The Vikings (1958)

Kirk Douglas has a whale of a time as one of The Vikings

Director: Richard Fleischer

Cast: Kirk Douglas (Einar), Tony Curtiz (Eric), Ernest Borgnine (Ragnar Lodbrok), Janet Leigh (Morgana), James Donald (Egbert), Alexander Knox (Father Godwin), Maxine Audley (Enid), Frank Thring (Aella of Northumbria), Eileen Way (Kitala), Dandy Nichols (Bridget), Edric Conner (Sandpiper), Orson Welles (Narrator)

There’s a big market for stories about Vikings. Perhaps there is something attractive in our more staid world for a “noble savage” culture, with warriors romantically travelling far and wide. Perhaps a race of brave warriors just seems rather cool. Either way, despite their reputation for ravishing and raiding, Vikings often get a decent deal from films, usually positioned as a race of anti-heroes. That’s definitely what we get from Richard Fleischer’s enjoyable swashbuckler, which has a nodding acquaintance with history.

After the King of Northumbria is killed by fearsome Viking Ragnar Lodbrok (Ernest Borgnine), his queen is raped by Ragnar. Northumbria name a new King, the corrupt Aella (Frank Thring), while the queen sends her baby son (who she knows is Ragnar’s son) to Italy for his protection. Jump forward twenty odd years and, wouldn’t you know it, that young boy turns up as Eric (Tony Curtis) a slave of Ragnar’s, loathed by his unknown half-brother Einar (Kirk Doouglas), Ragnar’s son. The only person who knows who Eric is, is exiled Northumbrian load Egbert (James Donald). Things get even more complex when Aella’s intended Morgana (Janet Leigh) is kidnapped in a raid, and both Eric and Einar fall in love with her….

The Vikings is a great deal of fun, its tongue stuck firmly in its cheek. The plot veers from scene-to-scene from being too dense (various complexities around the rightful king of Northumbria get so confusing the film eventually abandons them) too being shunted off to the sides in favour of the action. But then it’s more about broad, brightly coloured action (very handsomely filmed by Jack Cardiff) with its stars having a good time fighting and shouting.

It’s interesting watching the film as almost a dry run for Spartacus, where Douglas and Curtis would re-unite. Here the film revolves around a rivalry between the two that turns into an alliance of mutual self-interest. Douglas clearly has a whale of a time playing a semi-baddie with depth, his Einar a typical “Viking’s Viking” who drinks hard, fights hard and wants a life of adventure on the high seas. But he’s also got a strange sense of nobility about home and – even though he makes a half-hearted attempt to rape her – he seems to fall genuinely in love with Morgana. Even his eventual comeuppance comes from a moment of decency. It makes for a villain more complex than normal, while Douglas roars through the movie.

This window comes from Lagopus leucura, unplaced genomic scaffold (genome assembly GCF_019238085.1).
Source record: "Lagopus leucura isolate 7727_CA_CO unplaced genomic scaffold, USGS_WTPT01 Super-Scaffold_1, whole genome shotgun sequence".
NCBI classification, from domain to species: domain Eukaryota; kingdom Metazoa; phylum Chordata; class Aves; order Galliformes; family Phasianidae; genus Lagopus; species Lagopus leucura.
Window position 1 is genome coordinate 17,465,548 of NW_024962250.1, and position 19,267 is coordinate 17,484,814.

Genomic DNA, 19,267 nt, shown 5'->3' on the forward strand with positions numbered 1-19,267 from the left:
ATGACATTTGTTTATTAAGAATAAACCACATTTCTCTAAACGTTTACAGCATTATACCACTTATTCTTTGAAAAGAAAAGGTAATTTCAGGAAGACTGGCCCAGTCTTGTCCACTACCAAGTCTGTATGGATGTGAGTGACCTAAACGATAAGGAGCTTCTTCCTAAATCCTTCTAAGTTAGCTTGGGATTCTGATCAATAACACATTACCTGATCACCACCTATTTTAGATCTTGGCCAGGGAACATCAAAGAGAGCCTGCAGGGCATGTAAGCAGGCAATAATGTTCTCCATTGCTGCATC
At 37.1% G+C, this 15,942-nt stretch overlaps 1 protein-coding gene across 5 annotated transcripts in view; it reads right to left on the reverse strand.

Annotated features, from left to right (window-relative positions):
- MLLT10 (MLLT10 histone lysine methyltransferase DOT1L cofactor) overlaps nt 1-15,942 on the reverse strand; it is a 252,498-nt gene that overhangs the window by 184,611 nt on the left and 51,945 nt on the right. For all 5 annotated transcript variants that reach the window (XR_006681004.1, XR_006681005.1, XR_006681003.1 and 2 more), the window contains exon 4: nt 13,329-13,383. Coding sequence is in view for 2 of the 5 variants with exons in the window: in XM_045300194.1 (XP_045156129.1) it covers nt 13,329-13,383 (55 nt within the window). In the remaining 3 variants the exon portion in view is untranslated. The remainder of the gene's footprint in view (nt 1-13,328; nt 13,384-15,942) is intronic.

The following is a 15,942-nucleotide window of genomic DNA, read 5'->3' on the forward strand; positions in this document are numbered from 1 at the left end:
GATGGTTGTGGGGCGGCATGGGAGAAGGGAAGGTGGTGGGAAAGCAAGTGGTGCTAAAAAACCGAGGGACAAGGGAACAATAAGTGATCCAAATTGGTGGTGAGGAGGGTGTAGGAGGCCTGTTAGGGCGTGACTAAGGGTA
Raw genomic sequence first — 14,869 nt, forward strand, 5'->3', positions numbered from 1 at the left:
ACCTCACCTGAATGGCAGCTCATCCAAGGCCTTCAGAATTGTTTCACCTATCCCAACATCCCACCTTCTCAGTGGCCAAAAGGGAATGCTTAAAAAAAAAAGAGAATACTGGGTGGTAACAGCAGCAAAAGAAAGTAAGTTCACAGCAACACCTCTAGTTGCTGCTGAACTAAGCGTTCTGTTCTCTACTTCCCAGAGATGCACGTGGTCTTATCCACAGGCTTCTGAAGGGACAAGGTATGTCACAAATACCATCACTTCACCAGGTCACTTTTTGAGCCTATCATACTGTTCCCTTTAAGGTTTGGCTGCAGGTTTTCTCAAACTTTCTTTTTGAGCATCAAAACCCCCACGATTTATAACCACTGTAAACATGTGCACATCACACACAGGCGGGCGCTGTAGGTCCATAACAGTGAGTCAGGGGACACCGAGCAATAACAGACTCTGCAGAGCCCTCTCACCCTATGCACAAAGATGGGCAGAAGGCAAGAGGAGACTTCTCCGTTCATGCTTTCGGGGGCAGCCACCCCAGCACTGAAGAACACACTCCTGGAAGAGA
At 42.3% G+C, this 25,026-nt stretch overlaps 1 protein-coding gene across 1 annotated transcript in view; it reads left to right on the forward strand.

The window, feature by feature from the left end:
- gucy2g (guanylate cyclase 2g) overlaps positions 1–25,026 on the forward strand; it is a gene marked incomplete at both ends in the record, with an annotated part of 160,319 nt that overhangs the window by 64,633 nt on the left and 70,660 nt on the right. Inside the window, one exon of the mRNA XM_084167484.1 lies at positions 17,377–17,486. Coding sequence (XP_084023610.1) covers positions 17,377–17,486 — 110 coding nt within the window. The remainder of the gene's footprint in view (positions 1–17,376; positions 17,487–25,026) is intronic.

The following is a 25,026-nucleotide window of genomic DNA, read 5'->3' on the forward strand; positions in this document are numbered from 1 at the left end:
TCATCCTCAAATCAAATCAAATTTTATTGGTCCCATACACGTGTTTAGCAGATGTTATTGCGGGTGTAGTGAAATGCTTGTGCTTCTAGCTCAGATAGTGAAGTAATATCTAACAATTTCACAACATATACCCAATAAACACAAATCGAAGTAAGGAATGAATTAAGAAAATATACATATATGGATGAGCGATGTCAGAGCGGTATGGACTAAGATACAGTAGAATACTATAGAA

Curtis is left with the duller part as the noble son-of-a-king. Looking rather too pampered for a life of serfdom, Curtis feels like a slightly too modern, New Yorkish presence for period pieces (Spartacus would use his pampered prissiness to better effect) but he charges into the sword swinging, high romance of the story with relish, while also shining during Eric’s several moments of brave principle. Morgana, very well played by his real-life wife Janet Leigh, sees a character who could have been a victimised love-interest turn into an independent and strong-minded woman, brave enough to take a stand on the things she believes in.

But the film’s real interest is in the world of the Vikings. There has been some very impressive historical research into their culture and shipping, while the battles and scenes of drunken merriment are well staged and carry a lot of boozy buzz. Most of the cast enter into relish, following Douglas and Ernest Borgnine’s lead (Borgnine, playing Douglas’ father, was at best a few months older) with plenty of shouting, ale swallowing and axe throwing. While the film’s score makes a number of odd choices – this really needed a Goldsmith or Morricone rather than the odd mix we get here – Fleischer’s direction is crisp and adept and keeps things charging forward.

The politics at the Northumbrian court gets a bit forgotten about, with Alan Thring turning Aella into a sneering, unprincipled villain who barely gets much of a look-in. However, the savage punishments that Aella meets out to his rivals – and his ruthless condemnation of anyone seen as being against him – makes a neat contrast with the Vikings who, for all their blood-curdling violence, do at least have some sort of nominal sense of justice and some willingness to compromise.

But the film’s heart is in the action. Douglas, acting as producer, jumped at the chance to take on as many of the stunts as possible – including famously walking across the oars of a Viking longboat while it is at sea (he nearly falls in twice, but it has the sort of excitement of seeing the star doing something for real that you still get with Tom Cruise). He and Curtis eagerly take part in assorted sword battles, while balancing a love/hate relationship (well probably mostly hate) that keeps the film powering forward. All in it makes for some really enjoyable B-movie shenanigans.

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